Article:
State spurns Baltimore school funding request

April 21, 1994|By Frank Langfitt | Frank Langfitt,Sun Staff Writer Sun staff writers Gary Gately and Patrick Gilbert contributed to this article.

In an apparent political payback, Gov. William Donald Schaefer persuaded the Maryland Board of Public Works yesterday to refuse funding for school construction in Baltimore and Cecil County and reward fast-growing Howard and Montgomery counties with $23 million for education projects.

Those familiar with the selection process said Mr. Schaefer didn't recommend city and Cecil projects because he was unhappy with Baltimore Sen. Clarence W. Blount and Cecil County Sen. Walter M. Baker. Both are powerful committee chairmen who did not support several of the governor's initiatives during the legislative session that ended 10 days ago.

The board allocated $50 million yesterday to 17 school districts to cover projects ranging from additions to crowded schools to roofs to replace those that leak. The board's decision was part of the process of dividing Maryland's massive $106 million school construction budget -- the largest in nearly 20 years.

While many expected Montgomery and Howard to do well -- they received $15.9 million and $7.2 million respectively -- the tiny allocation of $513,000 for Baltimore caught city lawmakers by surprise. Upon learning that Baltimore received only a small percentage of the $5 million it had requested, city legislators called the paltry sum a slap in the face and said they would work to change the board's mind.

"I'm just perplexed, outraged, annoyed, angry," said Baltimore Del. Howard P. Rawlings, chairman of the powerful House Appropriations Committee. "Clearly, this is not a fair share for Baltimore City."

Said Baltimore Sen. Barbara Hoffman: "It's a slap at all of us. I will definitely be in touch with the Board of Public Works."

After the board meeting, the governor left and was unavailable for comment.

The governor is one of three members of the board, which includes state Treasurer Lucille Maurer and Comptroller Louis L. Goldstein.

Responding to complaints that Baltimore was shortchanged, the governor's press secretary, Page W. Boinest, said: "Traditionally, the governor's been criticized for giving too much aid to Baltimore City, so I guess you can't win."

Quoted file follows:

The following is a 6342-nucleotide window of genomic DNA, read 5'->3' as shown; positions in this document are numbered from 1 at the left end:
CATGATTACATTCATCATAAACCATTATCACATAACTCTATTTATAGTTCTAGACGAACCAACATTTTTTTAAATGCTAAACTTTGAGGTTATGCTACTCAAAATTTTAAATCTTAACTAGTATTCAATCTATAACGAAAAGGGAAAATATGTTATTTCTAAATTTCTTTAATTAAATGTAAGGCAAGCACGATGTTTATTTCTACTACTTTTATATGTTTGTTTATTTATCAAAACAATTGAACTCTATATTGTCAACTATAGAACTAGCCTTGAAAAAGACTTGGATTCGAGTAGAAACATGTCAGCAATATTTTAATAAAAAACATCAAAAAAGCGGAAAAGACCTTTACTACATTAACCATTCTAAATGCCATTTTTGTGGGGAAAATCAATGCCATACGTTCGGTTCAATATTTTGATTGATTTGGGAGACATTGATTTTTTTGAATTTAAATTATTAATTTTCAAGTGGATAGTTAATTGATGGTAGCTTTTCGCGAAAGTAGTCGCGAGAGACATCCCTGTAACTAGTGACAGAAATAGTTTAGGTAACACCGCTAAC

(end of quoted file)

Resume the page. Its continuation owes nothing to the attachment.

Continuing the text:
The governor's recommendation seemed ironic for a man who has often championed the city he led as mayor for 15 years. Specifically, the governor did not support the city's biggest request -- $4.5 million to replace West Baltimore's Ashburton Elementary School, which abuts Mr. Blount's legislative 41st District.

The proposed building would replace the current school -- a decrepit 45-year-old former synagogue at 3935 Hilton Road -- and accommodate about 600 students from kindergarten through eighth grade.

The allocation "was such a small amount, we couldn't believe it," said Baltimore Superintendent Walter G. Amprey of the decision not to fund the school. "We were convinced it was a mistake."

Mr. Blount's Economic and Environmental Affairs Committee killed at least two of the governor's bills during the 1994 legislative session. The committee also sat on a proposal the governor backed to reform the legislature's multimillion-dollar scholarship program.

Mr. Blount was on vacation yesterday and could not be reached. In his absence, though, fellow legislators rose to his defense.

"Clarence has been a soldier for this governor," said Mr. Rawlings, who pointed out that Baltimore legislators overwhelmingly supported the governor's failed cigarette tax in the House during the session. The decision not to fund the school is particularly irksome for Mr. Rawlings, because it is in his 40th District.

Election-year concerns

In addition to being concerned about education, city legislators were alarmed to see the small amount for Baltimore because this is an election year and they would like to return home with tangible projects for their constituents.

That desire, shared by legislators across the state, helped push the current school construction budget to a near-record level.

Baltimore did receive money for roof projects at City College and Samuel Morse Elementary. But for a city struggling to repair 55 of its 177 schools -- many of them more than 40 years old -- the money falls far short, school officials said.

The state initially allocated $43 million of its school construction money in January. Baltimore received $2.9 million then.

Another senator to apparently feel the governor's wrath was Mr. Baker, the conservative chairman of the Senate Judicial Proceedings Committee.

As in years past, Mr. Baker was the leading legislative opponent to the governor's bill to ban assault pistols. More important, perhaps, his committee gutted a gambling oversight bill that the governor supported and killed two of Mr. Schaefer's four tobacco-related bills.

Cecil County had requested only $2.4 million for an addition and renovation to Cecil Manor Elementary, but received nothing. Mr. Baker was philosophical.

"If they want to deny me one year, if that satisfies their goals, fine," Mr. Baker said. "Usually I do get what I want the next year."

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